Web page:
Sourcing/Procurement/SRM >> Editors' Blog
Foremost in the minds of every supply-chain planner are those key words: What if?
Transportation providers are jumping on the blockchain bandwagon in a big way.
The Internet of Things would seem ideally suited to the task of monitoring and tracking containers around the world.
We love to complain about the shortcomings of tech support. But how would we feel about a worldwide shortage of I.T. talent?
The Republicans’ tax-reform measure is now the law of the land. So what’s going to happen to all that cash that’s been sitting in the overseas accounts of U.S. multinationals? Is it coming home?
It’s been 23 years since the U.S. Food and Drug Administration began requiring "nutrition facts" labels on most food products. Is it time to do the same for disclosing the environmental impact of laboratory products?
Worried about managing supply-chain risk? All you need is cash.
The start of the phased-in compliance period for installation of electronic logging devices (ELDs) on commercial trucks is just over a month away. But many drivers appear to be lagging in adopting the technology.
Artificial intelligence, for decades little more than a dream in the minds of behavioral scientists, is insinuating itself into every aspect of supply-chain management today. The latest incursion is taking place in the realm of sourcing.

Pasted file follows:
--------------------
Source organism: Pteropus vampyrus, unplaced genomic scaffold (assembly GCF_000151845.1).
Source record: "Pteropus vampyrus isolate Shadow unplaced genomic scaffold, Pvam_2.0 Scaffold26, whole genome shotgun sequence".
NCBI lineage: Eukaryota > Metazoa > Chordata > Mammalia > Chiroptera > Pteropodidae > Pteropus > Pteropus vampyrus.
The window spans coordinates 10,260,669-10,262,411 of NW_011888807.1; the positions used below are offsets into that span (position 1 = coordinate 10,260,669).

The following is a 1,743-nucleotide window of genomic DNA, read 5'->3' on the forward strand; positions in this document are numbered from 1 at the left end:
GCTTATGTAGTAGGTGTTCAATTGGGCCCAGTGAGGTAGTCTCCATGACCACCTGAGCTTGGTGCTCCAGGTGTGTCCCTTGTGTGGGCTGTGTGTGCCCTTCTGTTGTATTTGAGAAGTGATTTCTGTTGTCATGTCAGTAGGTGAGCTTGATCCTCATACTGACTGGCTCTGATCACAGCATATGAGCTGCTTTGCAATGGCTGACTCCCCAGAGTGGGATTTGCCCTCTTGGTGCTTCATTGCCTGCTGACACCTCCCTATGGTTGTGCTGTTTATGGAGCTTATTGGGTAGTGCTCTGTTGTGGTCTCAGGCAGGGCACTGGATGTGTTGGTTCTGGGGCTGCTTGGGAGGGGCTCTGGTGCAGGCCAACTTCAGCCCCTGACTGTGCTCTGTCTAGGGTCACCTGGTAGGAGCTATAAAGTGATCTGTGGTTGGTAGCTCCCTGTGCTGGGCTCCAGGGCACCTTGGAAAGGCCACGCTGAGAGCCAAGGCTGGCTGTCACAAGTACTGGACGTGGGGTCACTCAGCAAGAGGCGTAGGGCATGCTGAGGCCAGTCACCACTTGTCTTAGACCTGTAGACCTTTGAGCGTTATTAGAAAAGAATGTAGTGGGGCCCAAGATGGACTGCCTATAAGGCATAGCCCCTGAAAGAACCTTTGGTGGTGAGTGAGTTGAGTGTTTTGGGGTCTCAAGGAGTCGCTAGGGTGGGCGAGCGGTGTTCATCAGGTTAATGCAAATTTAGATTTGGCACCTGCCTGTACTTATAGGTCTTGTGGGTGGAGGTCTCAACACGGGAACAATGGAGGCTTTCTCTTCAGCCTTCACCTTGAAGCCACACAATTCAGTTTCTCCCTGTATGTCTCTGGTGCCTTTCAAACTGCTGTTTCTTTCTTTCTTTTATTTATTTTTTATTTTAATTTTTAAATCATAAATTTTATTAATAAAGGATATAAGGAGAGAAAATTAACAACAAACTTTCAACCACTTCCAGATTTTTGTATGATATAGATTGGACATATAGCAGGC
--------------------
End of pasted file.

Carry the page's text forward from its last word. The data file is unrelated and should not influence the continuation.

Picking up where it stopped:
An unusual partnership between a major industry trade group and private retailer seeks to create a system for benchmarking supply-chain performance by e-commerce companies.
It's a classic chicken-and-egg dilemma. Small and medium-sized companies can't get access to the trade financing they need in order to grow - because they're small.
Meal kit delivery services are taking the internet by storm. But can they deliver a supply chain that makes economic sense?
Astrophysicists confront the mystery of dark energy and dark matter. Supply chain managers have to deal with dark spending.
Laws against child labor, human trafficking and forced labor in the supply chain are beginning to spread throughout the globe.
What if manufacturing came back to the U.S., and there weren't enough people to fill the jobs?